Port City Dispatches: ARHA Plans, T.C. Williams Teacher Sentenced, Attempted Abduction and Fireworks

A look back at the week's biggest stories concerning Alexandria.

First Night Alexandria fireworks over the Potomac River (Credit: Drew Hansen)
First Night Alexandria fireworks over the Potomac River (Credit: Drew Hansen)

Here are some of the important, interesting and fun stories concerning Alexandria and its people from the last week or so.

From Alexandria Patch sites:

ARHA Seeks Partners to Redevelop Seven Low-Income Housing Sites — By Drew Hansen

The Alexandria Redevelopment and Housing Authority will issue a request for proposals next week seeking partners to assist in the redevelopment of seven of its housing sites across the city.

ARHA, which provides public housing for lower-income families, is seeking mixed-income, mixed-finance and mixed-use components in the redevelopment of its sites, which include Hopkins-Tancil Courts, the Ladrey Senior Building and others.

ARHA CEO Roy Priest said the redevelopment plan is about leveraging the value of the authority’s land to create more units.

“It’s consistent with our strategic plan,” Priest said. “The effort for us will be looking at mixed-income situations and finding sustainable housing models over the long term.”

Priest said he expected a very strong response to the RFP considering the prime real estate in ARHA’s stock, including the Andrew Adkins homes located just steps from Braddock Road Metro station and other Old Town properties like the Samuel Madden homes.  


From elsewhere:

Alexandria Prosecutor Retires After 16 Years — By Rachel Weiner, The Washington Post

When S. Randolph Sengel retired last week as Alexandria’s commonwealth’s attorney, he packed a photograph that now sits on his desk at home. It’s of Katelynn Frazier, a 3-year-old who was beaten to death by her mother’s boyfriend while in city custody 13 years ago.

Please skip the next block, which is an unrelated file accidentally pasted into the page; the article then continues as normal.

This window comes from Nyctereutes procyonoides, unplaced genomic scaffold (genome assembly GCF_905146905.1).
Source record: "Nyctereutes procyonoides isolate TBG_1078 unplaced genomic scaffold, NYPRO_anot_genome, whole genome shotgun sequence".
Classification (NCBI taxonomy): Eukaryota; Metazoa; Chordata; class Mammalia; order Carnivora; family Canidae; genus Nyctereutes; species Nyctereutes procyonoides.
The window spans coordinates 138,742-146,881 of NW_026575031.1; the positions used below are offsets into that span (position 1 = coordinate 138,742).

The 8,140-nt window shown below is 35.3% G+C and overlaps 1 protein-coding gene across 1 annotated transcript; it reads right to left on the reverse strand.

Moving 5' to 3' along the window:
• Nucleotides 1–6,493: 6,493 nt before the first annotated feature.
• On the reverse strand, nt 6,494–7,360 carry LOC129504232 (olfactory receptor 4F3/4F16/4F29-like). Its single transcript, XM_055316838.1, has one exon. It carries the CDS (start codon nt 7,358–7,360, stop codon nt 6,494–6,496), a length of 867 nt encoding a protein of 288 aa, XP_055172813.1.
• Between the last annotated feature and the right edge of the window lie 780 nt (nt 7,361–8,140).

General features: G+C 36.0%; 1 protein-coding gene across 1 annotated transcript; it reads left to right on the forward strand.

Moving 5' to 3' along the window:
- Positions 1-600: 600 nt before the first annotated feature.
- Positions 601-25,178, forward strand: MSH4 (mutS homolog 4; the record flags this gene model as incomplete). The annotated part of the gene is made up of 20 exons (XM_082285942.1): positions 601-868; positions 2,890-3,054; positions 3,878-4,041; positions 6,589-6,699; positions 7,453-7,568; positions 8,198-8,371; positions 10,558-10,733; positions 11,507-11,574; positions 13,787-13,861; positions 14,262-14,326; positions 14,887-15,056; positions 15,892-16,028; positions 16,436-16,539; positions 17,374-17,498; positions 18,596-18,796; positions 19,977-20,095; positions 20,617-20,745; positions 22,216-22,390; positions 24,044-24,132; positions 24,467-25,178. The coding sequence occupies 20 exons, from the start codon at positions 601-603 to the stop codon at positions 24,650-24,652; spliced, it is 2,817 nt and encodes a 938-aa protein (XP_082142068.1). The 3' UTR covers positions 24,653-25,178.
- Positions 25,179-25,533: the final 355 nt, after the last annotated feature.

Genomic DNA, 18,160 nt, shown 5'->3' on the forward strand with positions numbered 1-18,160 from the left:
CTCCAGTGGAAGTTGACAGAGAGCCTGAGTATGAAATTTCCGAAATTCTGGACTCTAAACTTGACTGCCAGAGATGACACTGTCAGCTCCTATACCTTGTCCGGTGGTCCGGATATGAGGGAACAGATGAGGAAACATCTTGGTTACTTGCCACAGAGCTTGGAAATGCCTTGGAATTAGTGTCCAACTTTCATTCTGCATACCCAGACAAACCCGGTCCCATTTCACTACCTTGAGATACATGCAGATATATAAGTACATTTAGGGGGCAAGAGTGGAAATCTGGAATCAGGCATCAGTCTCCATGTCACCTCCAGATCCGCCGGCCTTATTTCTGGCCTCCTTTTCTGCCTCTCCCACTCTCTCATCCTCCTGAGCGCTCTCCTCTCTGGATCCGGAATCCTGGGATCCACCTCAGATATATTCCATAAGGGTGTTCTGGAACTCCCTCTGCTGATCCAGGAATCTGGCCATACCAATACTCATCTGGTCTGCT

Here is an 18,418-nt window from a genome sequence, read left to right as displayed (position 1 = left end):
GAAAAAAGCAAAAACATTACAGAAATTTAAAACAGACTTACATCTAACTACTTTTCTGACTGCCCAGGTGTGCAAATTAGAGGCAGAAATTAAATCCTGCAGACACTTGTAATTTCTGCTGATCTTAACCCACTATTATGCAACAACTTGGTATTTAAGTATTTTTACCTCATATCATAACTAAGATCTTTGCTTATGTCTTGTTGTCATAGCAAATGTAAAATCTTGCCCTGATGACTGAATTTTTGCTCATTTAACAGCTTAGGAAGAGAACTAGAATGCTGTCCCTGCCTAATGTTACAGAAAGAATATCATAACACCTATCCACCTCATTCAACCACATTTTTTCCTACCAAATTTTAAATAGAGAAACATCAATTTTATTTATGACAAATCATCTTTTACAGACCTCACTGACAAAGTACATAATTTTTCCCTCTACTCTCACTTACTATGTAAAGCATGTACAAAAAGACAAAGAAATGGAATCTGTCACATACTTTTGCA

“Those kinds of cases just tear you up,” he said recently while cleaning out his office after 16 years as the city’s top prosecutor. “I felt like it was something that was preventable, and it shouldn’t have happened, and it was a wake-up call.”

Sengel, 64, personally tried the case against the boyfriend, one of several high-profile killings and police shootings his office handled during his four terms in the elected post. He has become well-known in the legal community for his quiet, unassuming manner and his dry sense of humor.

“There are a lot of people who stay in the criminal justice system too long, and I didn’t want to be one of them,” he said. In retirement, he hopes to spend more time cooking and traveling with his wife; they are planning trips to Southeast Asia and Italy. He will also be able to devote more attention to his 91-year-old mother, who lives in Woodbridge.



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